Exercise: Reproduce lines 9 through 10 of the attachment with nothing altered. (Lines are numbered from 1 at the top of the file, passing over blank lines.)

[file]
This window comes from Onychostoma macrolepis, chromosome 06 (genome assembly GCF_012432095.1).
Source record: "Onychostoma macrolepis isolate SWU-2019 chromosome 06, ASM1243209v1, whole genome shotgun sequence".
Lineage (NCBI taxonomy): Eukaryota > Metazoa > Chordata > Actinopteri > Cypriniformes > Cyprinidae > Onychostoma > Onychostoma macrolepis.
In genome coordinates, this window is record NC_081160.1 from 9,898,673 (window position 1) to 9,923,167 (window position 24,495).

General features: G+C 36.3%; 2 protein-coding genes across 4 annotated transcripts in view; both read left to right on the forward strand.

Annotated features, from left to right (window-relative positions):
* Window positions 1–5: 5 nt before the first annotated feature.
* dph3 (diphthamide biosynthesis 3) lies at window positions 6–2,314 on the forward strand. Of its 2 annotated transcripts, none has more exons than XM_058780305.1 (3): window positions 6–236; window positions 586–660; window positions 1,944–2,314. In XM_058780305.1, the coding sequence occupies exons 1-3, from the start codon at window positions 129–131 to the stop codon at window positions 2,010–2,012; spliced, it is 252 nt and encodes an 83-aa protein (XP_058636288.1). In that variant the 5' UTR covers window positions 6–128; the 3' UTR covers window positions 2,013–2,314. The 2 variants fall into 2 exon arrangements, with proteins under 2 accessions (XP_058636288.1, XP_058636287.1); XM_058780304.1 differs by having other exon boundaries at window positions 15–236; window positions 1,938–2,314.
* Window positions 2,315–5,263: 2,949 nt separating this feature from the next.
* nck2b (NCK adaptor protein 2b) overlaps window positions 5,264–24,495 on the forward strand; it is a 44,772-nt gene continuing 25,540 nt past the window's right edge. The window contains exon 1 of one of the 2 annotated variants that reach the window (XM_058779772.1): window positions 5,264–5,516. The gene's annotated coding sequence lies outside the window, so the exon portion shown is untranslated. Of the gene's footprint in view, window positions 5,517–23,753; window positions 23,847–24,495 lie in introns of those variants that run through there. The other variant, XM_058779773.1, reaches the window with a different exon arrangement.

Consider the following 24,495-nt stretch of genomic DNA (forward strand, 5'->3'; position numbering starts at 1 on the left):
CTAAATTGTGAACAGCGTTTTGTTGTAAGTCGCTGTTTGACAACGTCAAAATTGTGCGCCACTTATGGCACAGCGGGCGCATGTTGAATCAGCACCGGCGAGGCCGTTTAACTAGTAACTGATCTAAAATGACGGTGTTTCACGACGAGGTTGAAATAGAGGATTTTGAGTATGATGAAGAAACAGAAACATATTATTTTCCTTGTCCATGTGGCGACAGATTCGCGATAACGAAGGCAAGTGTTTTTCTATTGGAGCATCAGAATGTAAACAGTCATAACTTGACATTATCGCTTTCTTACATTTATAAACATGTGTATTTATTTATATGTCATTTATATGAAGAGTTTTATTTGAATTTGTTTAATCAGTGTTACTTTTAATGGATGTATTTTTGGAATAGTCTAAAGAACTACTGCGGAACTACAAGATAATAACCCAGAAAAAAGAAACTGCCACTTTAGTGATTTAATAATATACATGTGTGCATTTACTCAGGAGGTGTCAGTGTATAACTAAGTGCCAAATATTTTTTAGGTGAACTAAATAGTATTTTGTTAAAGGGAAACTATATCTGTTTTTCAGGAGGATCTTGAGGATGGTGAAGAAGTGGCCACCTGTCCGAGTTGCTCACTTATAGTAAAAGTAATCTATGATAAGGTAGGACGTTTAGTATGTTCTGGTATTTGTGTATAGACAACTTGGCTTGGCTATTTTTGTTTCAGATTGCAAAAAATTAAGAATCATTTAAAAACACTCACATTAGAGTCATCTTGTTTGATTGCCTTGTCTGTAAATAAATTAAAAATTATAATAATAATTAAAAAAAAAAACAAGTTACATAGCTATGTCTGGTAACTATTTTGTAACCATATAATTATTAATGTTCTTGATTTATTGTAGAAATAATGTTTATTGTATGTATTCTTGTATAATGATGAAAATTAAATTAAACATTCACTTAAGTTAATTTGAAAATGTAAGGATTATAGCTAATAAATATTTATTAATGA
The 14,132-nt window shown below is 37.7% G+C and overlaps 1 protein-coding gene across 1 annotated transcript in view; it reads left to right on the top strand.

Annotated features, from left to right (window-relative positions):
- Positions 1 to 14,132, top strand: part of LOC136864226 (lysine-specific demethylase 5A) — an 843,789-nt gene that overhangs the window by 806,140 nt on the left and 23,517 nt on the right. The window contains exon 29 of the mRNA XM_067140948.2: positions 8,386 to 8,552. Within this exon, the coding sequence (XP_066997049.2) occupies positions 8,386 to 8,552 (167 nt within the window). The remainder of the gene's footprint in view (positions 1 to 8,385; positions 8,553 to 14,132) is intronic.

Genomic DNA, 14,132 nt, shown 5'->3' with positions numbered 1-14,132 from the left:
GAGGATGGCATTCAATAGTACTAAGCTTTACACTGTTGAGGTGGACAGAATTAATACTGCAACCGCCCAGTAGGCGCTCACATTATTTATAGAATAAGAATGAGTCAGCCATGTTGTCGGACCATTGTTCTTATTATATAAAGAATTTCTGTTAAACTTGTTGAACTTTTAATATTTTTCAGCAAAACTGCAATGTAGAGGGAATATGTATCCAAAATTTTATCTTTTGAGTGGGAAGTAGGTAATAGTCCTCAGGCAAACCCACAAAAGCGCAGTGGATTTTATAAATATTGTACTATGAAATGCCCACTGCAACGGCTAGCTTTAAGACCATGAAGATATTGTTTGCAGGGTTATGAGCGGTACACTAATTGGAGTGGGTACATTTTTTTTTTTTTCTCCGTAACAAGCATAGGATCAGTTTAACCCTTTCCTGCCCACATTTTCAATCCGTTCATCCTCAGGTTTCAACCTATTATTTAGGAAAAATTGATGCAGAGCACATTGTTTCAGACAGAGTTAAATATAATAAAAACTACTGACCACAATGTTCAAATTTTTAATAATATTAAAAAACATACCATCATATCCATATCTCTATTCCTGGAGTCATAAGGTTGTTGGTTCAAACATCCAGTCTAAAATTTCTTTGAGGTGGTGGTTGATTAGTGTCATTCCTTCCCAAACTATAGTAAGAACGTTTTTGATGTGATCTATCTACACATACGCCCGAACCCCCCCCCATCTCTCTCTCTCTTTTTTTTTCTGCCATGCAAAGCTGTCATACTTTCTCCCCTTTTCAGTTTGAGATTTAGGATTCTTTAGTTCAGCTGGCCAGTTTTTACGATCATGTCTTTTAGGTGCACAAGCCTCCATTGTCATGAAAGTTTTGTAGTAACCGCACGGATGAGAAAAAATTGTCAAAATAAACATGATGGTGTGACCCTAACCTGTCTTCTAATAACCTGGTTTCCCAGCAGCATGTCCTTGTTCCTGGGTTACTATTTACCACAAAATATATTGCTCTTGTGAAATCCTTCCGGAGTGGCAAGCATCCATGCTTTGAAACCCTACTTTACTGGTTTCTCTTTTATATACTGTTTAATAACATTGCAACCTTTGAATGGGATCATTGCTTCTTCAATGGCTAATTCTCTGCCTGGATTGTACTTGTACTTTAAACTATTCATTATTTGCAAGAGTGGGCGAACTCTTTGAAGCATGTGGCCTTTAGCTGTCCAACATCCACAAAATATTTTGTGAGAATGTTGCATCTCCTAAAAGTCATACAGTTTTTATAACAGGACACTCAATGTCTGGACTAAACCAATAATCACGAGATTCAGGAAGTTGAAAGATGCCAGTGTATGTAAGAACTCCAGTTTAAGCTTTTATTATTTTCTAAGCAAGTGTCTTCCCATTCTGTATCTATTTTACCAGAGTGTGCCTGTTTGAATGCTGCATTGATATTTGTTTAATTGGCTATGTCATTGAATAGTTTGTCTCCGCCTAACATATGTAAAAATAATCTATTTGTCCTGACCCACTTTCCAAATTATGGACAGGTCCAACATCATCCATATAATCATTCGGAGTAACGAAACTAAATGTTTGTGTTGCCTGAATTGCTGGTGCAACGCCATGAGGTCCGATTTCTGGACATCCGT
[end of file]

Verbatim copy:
* Window positions 2,315–5,263: 2,949 nt separating this feature from the next.
* nck2b (NCK adaptor protein 2b) overlaps window positions 5,264–24,495 on the forward strand; it is a 44,772-nt gene continuing 25,540 nt past the window's right edge. The window contains exon 1 of one of the 2 annotated variants that reach the window (XM_058779772.1): window positions 5,264–5,516. The gene's annotated coding sequence lies outside the window, so the exon portion shown is untranslated. Of the gene's footprint in view, window positions 5,517–23,753; window positions 23,847–24,495 lie in introns of those variants that run through there. The other variant, XM_058779773.1, reaches the window with a different exon arrangement.